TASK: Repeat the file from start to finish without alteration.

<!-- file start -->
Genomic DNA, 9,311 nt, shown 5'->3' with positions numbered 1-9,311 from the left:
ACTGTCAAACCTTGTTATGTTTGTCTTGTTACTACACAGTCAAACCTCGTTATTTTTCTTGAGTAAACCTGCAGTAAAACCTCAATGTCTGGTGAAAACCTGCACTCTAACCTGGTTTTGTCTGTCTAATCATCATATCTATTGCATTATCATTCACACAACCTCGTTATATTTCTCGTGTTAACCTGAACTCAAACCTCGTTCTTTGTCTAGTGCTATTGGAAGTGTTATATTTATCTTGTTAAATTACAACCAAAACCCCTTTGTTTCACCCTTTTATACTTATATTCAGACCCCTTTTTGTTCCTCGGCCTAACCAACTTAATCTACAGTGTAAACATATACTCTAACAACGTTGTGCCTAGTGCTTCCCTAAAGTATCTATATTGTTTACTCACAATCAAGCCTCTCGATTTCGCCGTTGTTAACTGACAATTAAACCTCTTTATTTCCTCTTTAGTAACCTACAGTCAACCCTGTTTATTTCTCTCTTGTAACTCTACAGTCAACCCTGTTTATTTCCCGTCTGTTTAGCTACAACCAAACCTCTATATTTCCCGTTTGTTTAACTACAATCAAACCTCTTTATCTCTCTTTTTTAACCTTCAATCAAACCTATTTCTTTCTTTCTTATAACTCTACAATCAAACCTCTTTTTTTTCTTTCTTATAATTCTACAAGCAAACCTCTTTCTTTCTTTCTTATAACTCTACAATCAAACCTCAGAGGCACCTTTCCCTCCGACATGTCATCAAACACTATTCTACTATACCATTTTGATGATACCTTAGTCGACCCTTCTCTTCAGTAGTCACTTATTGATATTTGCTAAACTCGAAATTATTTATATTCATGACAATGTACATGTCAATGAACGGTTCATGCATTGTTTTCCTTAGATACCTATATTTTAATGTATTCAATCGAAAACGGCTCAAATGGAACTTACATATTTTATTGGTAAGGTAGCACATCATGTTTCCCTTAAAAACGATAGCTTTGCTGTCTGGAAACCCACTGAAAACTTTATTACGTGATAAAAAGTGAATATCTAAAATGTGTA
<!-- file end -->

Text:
Genomic DNA, 9,311 nt, shown 5'->3' with positions numbered 1-9,311 from the left:
ACTGTCAAACCTTGTTATGTTTGTCTTGTTACTACACAGTCAAACCTCGTTATTTTTCTTGAGTAAACCTGCAGTAAAACCTCAATGTCTGGTGAAAACCTGCACTCTAACCTGGTTTTGTCTGTCTAATCATCATATCTATTGCATTATCATTCACACAACCTCGTTATATTTCTCGTGTTAACCTGAACTCAAACCTCGTTCTTTGTCTAGTGCTATTGGAAGTGTTATATTTATCTTGTTAAATTACAACCAAAACCCCTTTGTTTCACCCTTTTATACTTATATTCAGACCCCTTTTTGTTCCTCGGCCTAACCAACTTAATCTACAGTGTAAACATATACTCTAACAACGTTGTGCCTAGTGCTTCCCTAAAGTATCTATATTGTTTACTCACAATCAAGCCTCTCGATTTCGCCGTTGTTAACTGACAATTAAACCTCTTTATTTCCTCTTTAGTAACCTACAGTCAACCCTGTTTATTTCTCTCTTGTAACTCTACAGTCAACCCTGTTTATTTCCCGTCTGTTTAGCTACAACCAAACCTCTATATTTCCCGTTTGTTTAACTACAATCAAACCTCTTTATCTCTCTTTTTTAACCTTCAATCAAACCTATTTCTTTCTTTCTTATAACTCTACAATCAAACCTCTTTTTTTTCTTTCTTATAATTCTACAAGCAAACCTCTTTCTTTCTTTCTTATAACTCTACAATCAAACCTCAGAGGCACCTTTCCCTCCGACATGTCATCAAACACTATTCTACTATACCATTTTGATGATACCTTAGTCGACCCTTCTCTTCAGTAGTCACTTATTGATATTTGCTAAACTCGAAATTATTTATATTCATGACAATGTACATGTCAATGAACGGTTCATGCATTGTTTTCCTTAGATACCTATATTTTAATGTATTCAATCGAAAACGGCTCAAATGGAACTTACATATTTTATTGGTAAGGTAGCACATCATGTTTCCCTTAAAAACGATAGCTTTGCTGTCTGGAAACCCACTGAAAACTTTATTACGTGATAAAAAGTGAATATCTAAAATGTGTA